High speed motion neutron radiography of two-phase flow Public Deposited

http://ir.library.oregonstate.edu/concern/graduate_thesis_or_dissertations/t148fn00k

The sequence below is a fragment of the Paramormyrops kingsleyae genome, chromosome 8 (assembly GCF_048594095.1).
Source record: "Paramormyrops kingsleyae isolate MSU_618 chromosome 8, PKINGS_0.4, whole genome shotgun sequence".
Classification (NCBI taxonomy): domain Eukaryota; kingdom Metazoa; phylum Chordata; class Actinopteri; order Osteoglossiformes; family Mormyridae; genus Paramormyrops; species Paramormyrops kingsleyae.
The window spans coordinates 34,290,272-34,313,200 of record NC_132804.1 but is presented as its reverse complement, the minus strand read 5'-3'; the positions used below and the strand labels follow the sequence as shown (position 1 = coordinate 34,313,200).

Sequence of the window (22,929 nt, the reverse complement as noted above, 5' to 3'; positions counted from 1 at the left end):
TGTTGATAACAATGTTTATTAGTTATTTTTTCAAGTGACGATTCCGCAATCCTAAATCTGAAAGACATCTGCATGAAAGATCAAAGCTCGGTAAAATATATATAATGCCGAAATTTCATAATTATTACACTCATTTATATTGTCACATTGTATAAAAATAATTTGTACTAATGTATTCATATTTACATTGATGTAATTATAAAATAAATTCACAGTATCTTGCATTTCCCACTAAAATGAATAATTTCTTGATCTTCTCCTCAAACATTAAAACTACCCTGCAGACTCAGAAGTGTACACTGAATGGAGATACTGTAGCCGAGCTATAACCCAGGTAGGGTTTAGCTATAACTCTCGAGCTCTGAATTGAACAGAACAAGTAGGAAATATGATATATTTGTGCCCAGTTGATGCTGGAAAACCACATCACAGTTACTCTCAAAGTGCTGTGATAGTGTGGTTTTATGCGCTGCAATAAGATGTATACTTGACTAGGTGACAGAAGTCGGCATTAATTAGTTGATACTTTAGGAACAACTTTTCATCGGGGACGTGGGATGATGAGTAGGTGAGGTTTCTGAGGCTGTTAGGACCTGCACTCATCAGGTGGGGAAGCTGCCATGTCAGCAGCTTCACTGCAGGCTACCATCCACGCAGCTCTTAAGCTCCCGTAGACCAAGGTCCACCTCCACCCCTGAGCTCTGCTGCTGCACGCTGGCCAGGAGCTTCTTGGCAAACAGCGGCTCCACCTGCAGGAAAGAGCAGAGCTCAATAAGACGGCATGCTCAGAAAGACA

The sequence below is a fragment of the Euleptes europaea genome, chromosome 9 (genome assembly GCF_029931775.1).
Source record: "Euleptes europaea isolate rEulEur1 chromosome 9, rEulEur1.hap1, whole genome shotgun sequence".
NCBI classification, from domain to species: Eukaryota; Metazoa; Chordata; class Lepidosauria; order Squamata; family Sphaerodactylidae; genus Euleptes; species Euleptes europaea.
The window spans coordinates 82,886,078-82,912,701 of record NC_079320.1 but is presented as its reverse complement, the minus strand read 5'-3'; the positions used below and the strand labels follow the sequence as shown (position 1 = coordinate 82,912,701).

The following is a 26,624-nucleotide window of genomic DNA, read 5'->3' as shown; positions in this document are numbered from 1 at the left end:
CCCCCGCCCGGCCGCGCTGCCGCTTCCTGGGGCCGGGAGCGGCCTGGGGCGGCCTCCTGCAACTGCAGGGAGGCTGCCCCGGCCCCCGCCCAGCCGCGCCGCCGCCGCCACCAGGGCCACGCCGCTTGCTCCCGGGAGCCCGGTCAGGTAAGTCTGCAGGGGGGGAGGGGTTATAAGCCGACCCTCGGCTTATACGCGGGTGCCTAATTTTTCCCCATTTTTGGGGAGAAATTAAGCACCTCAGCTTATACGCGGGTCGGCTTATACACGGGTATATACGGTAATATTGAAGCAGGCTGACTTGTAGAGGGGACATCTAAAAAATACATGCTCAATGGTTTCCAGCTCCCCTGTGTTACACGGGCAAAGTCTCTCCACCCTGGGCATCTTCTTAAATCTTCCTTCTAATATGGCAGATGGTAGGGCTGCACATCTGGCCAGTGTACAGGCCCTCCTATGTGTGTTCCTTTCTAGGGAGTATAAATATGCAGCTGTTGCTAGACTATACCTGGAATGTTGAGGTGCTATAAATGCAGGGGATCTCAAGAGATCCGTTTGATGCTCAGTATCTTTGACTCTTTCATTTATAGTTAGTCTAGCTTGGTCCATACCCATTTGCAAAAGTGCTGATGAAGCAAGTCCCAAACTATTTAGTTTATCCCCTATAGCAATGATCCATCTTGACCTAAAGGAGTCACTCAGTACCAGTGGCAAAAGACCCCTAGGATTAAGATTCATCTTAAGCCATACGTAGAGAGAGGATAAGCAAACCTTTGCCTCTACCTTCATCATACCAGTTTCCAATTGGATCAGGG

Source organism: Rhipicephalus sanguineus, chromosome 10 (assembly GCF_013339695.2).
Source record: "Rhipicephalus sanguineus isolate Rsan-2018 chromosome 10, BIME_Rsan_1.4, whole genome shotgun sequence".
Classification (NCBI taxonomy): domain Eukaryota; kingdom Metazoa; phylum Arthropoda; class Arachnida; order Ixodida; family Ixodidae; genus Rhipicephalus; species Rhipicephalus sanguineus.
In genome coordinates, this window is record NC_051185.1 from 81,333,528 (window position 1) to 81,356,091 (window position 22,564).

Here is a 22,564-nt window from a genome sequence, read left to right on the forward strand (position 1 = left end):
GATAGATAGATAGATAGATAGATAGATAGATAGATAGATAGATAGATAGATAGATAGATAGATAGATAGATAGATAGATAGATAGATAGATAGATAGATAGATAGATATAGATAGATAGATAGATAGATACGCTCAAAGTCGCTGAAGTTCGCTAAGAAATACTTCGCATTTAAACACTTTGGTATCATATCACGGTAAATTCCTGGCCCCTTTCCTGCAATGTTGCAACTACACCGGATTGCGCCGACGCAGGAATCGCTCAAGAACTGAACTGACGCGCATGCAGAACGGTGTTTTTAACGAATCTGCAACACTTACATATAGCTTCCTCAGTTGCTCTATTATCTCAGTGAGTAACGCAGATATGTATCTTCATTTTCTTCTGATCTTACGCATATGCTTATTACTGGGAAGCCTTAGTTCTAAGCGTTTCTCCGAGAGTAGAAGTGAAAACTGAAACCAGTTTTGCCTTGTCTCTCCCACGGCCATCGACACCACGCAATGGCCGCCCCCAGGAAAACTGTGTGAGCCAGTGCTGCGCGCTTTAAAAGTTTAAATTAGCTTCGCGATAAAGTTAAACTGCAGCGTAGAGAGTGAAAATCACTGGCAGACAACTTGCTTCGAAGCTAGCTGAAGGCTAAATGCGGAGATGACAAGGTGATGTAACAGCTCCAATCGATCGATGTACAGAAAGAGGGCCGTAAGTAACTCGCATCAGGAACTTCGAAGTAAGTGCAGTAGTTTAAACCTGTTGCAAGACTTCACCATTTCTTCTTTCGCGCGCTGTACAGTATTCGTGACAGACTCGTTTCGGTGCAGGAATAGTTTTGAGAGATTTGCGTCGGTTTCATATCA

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  • Current research in the area of two-phase flow utilizes a wide variety of sensing devices, but some limitations exist on the information which can be obtained. Neutron radiography is a feasible alternative to "see" the two-phase flow. A system to perform neutron radiographic analysis of dynamic events which occur on the order of several milliseconds has been developed at Oregon State University. Two different methods have been used to radiograph the simulated two-phase flow. These pulsed or "flash" radiography and high speed movie neutron radiography serve as a "snapshot" with an exposure time ranging from 10 to 20 milliseconds. In high speed movie radiography, a scintillator is used to convert neutrons into light which is enhanced by an optical intensifier and then photographed by a high speed camera. Both types of radiography utilize the pulsing capability of the OSU TRIGA reactor. In order to predict the visibility of the images in two-phase flow, two computer codes, an SN program and a Monte Carlo program, have been written. The visibility is expressed in the relative neutron density on the film. The principle difficulty with this type of neutron radiography is the fogging of the image due to the large amount of scattering in the water. This difficulty can be overcome by using thin regions for the two-phase flow, heavy water instead of light water, or an anti-scatter grid. The improvement using an anti-scatter grid has been modeled with the computer programs. The results obtained in this thesis demonstrate the feasibility of using neutron radiography to obtain data in two-phase flow situations. Both movies and flash radiographs have been obtained of air bubbles in water and boiling from a heater element. The neutron radiographs of the boiling element show both nucleate boiling and film boiling.
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